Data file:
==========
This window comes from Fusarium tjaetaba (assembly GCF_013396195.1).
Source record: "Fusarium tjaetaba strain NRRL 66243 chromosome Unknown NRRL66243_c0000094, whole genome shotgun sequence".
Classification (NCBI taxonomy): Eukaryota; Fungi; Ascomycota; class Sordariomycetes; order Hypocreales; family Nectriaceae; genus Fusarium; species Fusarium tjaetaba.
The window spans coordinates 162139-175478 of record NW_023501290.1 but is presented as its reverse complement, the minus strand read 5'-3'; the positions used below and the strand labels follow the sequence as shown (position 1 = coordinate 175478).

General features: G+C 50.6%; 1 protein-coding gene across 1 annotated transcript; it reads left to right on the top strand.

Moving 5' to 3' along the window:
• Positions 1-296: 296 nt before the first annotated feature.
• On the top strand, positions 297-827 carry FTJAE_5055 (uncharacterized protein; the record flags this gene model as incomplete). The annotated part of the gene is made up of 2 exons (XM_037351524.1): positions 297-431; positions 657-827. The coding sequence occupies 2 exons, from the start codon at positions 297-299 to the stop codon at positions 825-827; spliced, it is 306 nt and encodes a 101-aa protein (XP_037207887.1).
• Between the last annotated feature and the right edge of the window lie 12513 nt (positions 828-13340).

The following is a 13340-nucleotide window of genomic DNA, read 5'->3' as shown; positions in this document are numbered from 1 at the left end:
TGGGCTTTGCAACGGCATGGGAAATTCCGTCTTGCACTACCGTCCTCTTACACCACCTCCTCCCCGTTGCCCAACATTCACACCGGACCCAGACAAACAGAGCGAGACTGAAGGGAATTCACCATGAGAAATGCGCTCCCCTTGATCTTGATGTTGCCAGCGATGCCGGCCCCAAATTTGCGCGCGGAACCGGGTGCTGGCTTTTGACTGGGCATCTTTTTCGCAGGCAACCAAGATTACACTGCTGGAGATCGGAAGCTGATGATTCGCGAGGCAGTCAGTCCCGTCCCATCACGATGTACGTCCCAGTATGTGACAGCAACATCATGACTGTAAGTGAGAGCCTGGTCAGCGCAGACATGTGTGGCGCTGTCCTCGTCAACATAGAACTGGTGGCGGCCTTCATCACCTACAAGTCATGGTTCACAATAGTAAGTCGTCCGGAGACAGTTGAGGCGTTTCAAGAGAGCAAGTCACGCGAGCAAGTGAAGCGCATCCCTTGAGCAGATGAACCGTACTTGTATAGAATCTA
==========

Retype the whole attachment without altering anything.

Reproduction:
This window comes from Fusarium tjaetaba (assembly GCF_013396195.1).
Source record: "Fusarium tjaetaba strain NRRL 66243 chromosome Unknown NRRL66243_c0000094, whole genome shotgun sequence".
Classification (NCBI taxonomy): Eukaryota; Fungi; Ascomycota; class Sordariomycetes; order Hypocreales; family Nectriaceae; genus Fusarium; species Fusarium tjaetaba.
The window spans coordinates 162139-175478 of record NW_023501290.1 but is presented as its reverse complement, the minus strand read 5'-3'; the positions used below and the strand labels follow the sequence as shown (position 1 = coordinate 175478).

General features: G+C 50.6%; 1 protein-coding gene across 1 annotated transcript; it reads left to right on the top strand.

Moving 5' to 3' along the window:
• Positions 1-296: 296 nt before the first annotated feature.
• On the top strand, positions 297-827 carry FTJAE_5055 (uncharacterized protein; the record flags this gene model as incomplete). The annotated part of the gene is made up of 2 exons (XM_037351524.1): positions 297-431; positions 657-827. The coding sequence occupies 2 exons, from the start codon at positions 297-299 to the stop codon at positions 825-827; spliced, it is 306 nt and encodes a 101-aa protein (XP_037207887.1).
• Between the last annotated feature and the right edge of the window lie 12513 nt (positions 828-13340).

The following is a 13340-nucleotide window of genomic DNA, read 5'->3' as shown; positions in this document are numbered from 1 at the left end:
TGGGCTTTGCAACGGCATGGGAAATTCCGTCTTGCACTACCGTCCTCTTACACCACCTCCTCCCCGTTGCCCAACATTCACACCGGACCCAGACAAACAGAGCGAGACTGAAGGGAATTCACCATGAGAAATGCGCTCCCCTTGATCTTGATGTTGCCAGCGATGCCGGCCCCAAATTTGCGCGCGGAACCGGGTGCTGGCTTTTGACTGGGCATCTTTTTCGCAGGCAACCAAGATTACACTGCTGGAGATCGGAAGCTGATGATTCGCGAGGCAGTCAGTCCCGTCCCATCACGATGTACGTCCCAGTATGTGACAGCAACATCATGACTGTAAGTGAGAGCCTGGTCAGCGCAGACATGTGTGGCGCTGTCCTCGTCAACATAGAACTGGTGGCGGCCTTCATCACCTACAAGTCATGGTTCACAATAGTAAGTCGTCCGGAGACAGTTGAGGCGTTTCAAGAGAGCAAGTCACGCGAGCAAGTGAAGCGCATCCCTTGAGCAGATGAACCGTACTTGTATAGAATCTA